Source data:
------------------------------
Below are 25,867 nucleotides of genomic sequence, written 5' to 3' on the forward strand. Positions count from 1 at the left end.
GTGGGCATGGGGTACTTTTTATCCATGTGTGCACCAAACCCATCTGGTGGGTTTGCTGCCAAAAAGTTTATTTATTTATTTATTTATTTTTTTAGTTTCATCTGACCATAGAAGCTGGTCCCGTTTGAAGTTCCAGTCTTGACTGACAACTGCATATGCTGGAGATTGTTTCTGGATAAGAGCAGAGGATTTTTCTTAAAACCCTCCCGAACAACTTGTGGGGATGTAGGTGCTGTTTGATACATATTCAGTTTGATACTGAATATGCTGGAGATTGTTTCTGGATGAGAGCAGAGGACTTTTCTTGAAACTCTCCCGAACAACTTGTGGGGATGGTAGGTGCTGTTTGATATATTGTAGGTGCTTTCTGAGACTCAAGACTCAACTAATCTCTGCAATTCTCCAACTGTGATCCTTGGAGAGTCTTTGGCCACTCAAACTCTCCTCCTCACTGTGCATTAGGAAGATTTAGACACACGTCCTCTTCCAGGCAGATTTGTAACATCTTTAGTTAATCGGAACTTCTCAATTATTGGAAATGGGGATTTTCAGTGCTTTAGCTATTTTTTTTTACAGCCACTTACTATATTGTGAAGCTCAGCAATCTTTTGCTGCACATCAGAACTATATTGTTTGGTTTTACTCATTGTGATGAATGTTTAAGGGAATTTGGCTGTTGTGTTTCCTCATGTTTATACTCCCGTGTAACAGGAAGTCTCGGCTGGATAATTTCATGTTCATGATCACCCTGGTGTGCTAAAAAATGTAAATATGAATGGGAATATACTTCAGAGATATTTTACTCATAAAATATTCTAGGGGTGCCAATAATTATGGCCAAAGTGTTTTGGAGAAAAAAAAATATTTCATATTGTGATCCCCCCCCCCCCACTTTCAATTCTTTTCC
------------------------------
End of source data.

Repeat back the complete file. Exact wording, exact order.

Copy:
Below are 25,867 nucleotides of genomic sequence, written 5' to 3' on the forward strand. Positions count from 1 at the left end.
GTGGGCATGGGGTACTTTTTATCCATGTGTGCACCAAACCCATCTGGTGGGTTTGCTGCCAAAAAGTTTATTTATTTATTTATTTATTTTTTTAGTTTCATCTGACCATAGAAGCTGGTCCCGTTTGAAGTTCCAGTCTTGACTGACAACTGCATATGCTGGAGATTGTTTCTGGATAAGAGCAGAGGATTTTTCTTAAAACCCTCCCGAACAACTTGTGGGGATGTAGGTGCTGTTTGATACATATTCAGTTTGATACTGAATATGCTGGAGATTGTTTCTGGATGAGAGCAGAGGACTTTTCTTGAAACTCTCCCGAACAACTTGTGGGGATGGTAGGTGCTGTTTGATATATTGTAGGTGCTTTCTGAGACTCAAGACTCAACTAATCTCTGCAATTCTCCAACTGTGATCCTTGGAGAGTCTTTGGCCACTCAAACTCTCCTCCTCACTGTGCATTAGGAAGATTTAGACACACGTCCTCTTCCAGGCAGATTTGTAACATCTTTAGTTAATCGGAACTTCTCAATTATTGGAAATGGGGATTTTCAGTGCTTTAGCTATTTTTTTTTACAGCCACTTACTATATTGTGAAGCTCAGCAATCTTTTGCTGCACATCAGAACTATATTGTTTGGTTTTACTCATTGTGATGAATGTTTAAGGGAATTTGGCTGTTGTGTTTCCTCATGTTTATACTCCCGTGTAACAGGAAGTCTCGGCTGGATAATTTCATGTTCATGATCACCCTGGTGTGCTAAAAAATGTAAATATGAATGGGAATATACTTCAGAGATATTTTACTCATAAAATATTCTAGGGGTGCCAATAATTATGGCCAAAGTGTTTTGGAGAAAAAAAAATATTTCATATTGTGATCCCCCCCCCCCCACTTTCAATTCTTTTCC